Knowledge Center

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 Tips for Energy Efficiency

      Schedule preventative maintenance to ensure your unit is performing at its optimum level.

 ●      Install a programmable thermostat; you can save as much as 10% a year on your heating and cooling bills by turning your thermostat back 10% to 15% for 8 hours with a programmable thermostat.

 ●      Clean or replace filters monthly.

 ●      Keep draperies and shades closed during summer months to keep sunlight from heating your rooms. During winter months, open south-facing draperies and shades to allow sunlight to help warm your home.

 ●      Set your thermostat as low as it is comfortable.

 ●      Set ceiling fans in reverse during summer months. This will circulate warm air and cool off the room. Most ceiling fans use the same electricity as a 100-watt light bulb and cost pennies a day to run.

 ●      Keep a 2 foot clearance of shrubs/bushes/plants from your unit. This will allow for proper air flow to your unit.

 ●      Install shrubs or trees at least 2 ft away from your unit to shade the air-conditioning unit, but not block airflow. A unit operating in the shade uses up to 10% less electricity than the same one operating in the sun.

 ●      Insulate accessible heating ducts in unheated areas, such as the attic. Insulation minimizes heat loss during the winter.

 ●      Minimize the use of bathroom fans and kitchen hood fans in the winter. A bathroom fan can suck all of the heated air out of the average house in little more than an hour.

 ●      Make sure your home is properly insulated and sealed.

 ●      Don’t set your thermostat at a colder temperature setting than normal when you turn on your air conditioner. It will not cool your home any faster, and could result in excessive cooling and unnecessary expense.

 ●      Make sure curtains and furniture are not blocking vents. Keep lamps away from the thermostat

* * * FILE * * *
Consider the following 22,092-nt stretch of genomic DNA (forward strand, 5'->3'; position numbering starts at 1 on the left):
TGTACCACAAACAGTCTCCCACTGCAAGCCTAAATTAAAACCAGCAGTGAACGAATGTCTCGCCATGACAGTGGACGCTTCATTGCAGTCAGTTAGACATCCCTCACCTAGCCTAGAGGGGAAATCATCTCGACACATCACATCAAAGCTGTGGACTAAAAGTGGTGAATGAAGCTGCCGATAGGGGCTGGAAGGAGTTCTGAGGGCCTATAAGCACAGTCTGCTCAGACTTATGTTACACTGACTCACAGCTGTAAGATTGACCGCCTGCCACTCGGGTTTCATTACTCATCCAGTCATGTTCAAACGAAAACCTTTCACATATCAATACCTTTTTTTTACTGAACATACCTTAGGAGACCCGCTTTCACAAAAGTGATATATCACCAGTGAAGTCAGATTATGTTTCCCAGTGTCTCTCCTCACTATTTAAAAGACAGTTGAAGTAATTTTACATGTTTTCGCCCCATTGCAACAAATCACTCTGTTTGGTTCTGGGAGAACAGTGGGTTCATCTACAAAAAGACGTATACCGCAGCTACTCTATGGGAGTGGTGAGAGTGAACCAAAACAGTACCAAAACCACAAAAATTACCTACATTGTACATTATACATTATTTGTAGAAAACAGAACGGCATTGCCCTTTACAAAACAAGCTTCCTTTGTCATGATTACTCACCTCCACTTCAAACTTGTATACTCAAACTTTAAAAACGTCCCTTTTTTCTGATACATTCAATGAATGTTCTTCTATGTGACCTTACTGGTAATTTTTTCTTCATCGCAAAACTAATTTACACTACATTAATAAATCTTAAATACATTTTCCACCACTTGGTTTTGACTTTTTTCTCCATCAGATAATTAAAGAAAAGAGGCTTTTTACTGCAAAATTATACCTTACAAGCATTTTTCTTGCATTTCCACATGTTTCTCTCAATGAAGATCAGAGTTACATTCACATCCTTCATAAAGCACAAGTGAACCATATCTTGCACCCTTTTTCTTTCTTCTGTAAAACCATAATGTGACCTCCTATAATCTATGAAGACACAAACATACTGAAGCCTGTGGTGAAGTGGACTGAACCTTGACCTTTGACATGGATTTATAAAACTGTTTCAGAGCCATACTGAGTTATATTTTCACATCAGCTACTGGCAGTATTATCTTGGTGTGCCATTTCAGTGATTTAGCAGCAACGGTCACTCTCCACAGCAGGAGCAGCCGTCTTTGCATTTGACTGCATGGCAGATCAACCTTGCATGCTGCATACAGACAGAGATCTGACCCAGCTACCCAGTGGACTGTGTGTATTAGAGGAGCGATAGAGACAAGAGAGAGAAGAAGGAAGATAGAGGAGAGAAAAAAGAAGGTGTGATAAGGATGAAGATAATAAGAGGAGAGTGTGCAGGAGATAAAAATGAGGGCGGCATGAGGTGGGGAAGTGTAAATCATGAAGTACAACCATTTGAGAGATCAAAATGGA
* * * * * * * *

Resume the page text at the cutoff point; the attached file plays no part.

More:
Terms to Know

To Get the Most From Your Home's Heating & Cooling Systems

Though your definitions of "comfort" may be different than your neighbor’s, knowing these terms can help make your search for improved comfort and efficiency much less confusing and much more effective.

Advanced Reciprocating Compressor—Type of compressor that uses a more efficient process for compressing refrigerant for better cooling efficiency.

AFUE—Annual Fuel Utilization Efficiency. Indicated as a percentage, your furnace’s AFUE tells you how much energy is being converted to heat. For example, an AFUE of 90 means that 90% of the fuel is being used to warm your home, while the other 10% escapes as exhaust with the combustion gases.

BTU—British Thermal Unit. Used for both heating and cooling, BTU is a measure of the heat given off when fuel is combusted. Or for cooling, it’s a measure of heat extracted from your home. One BTU is equal to the heat given off by a wooden kitchen match.

Capacity—The ability of a heating or cooling system to heat or cool a given amount of space. For heating, this is usually expressed in BTUs. For cooling, it is usually given in tons.

Condenser Coil—Part of the outdoor portion of a split-system air conditioner or heat pump. By converting refrigerant that is in a gas form back to a liquid, the coil sends heat carried by the refrigerant to the outside.

Downflow—A type of furnace that takes cool air from the top and blows warm air to the bottom—common where your furnace must be located in a second-floor closet or utility area.

Electronic Air Cleaner (EAC)—An electronic device that filters out large particles and contaminants in indoor air. It then electronically pulls out tiny particles that have been magnetized, such as viruses and bacteria, drawing them to a collector plate.

Load Estimate—A series of studies performed to determine the heating or cooling requirements of your home. An energy load analysis uses information such as the square footage of your home, window or door areas, insulation quality and local climate to determine the heating and cooling capacity needed by your furnace, heat pump or air conditioner. When referring to heating, this is often known as a Heat Loss Analysis, since a home’s heating requirements are determined by the amount of heat lost through the roof, entry ways and walls.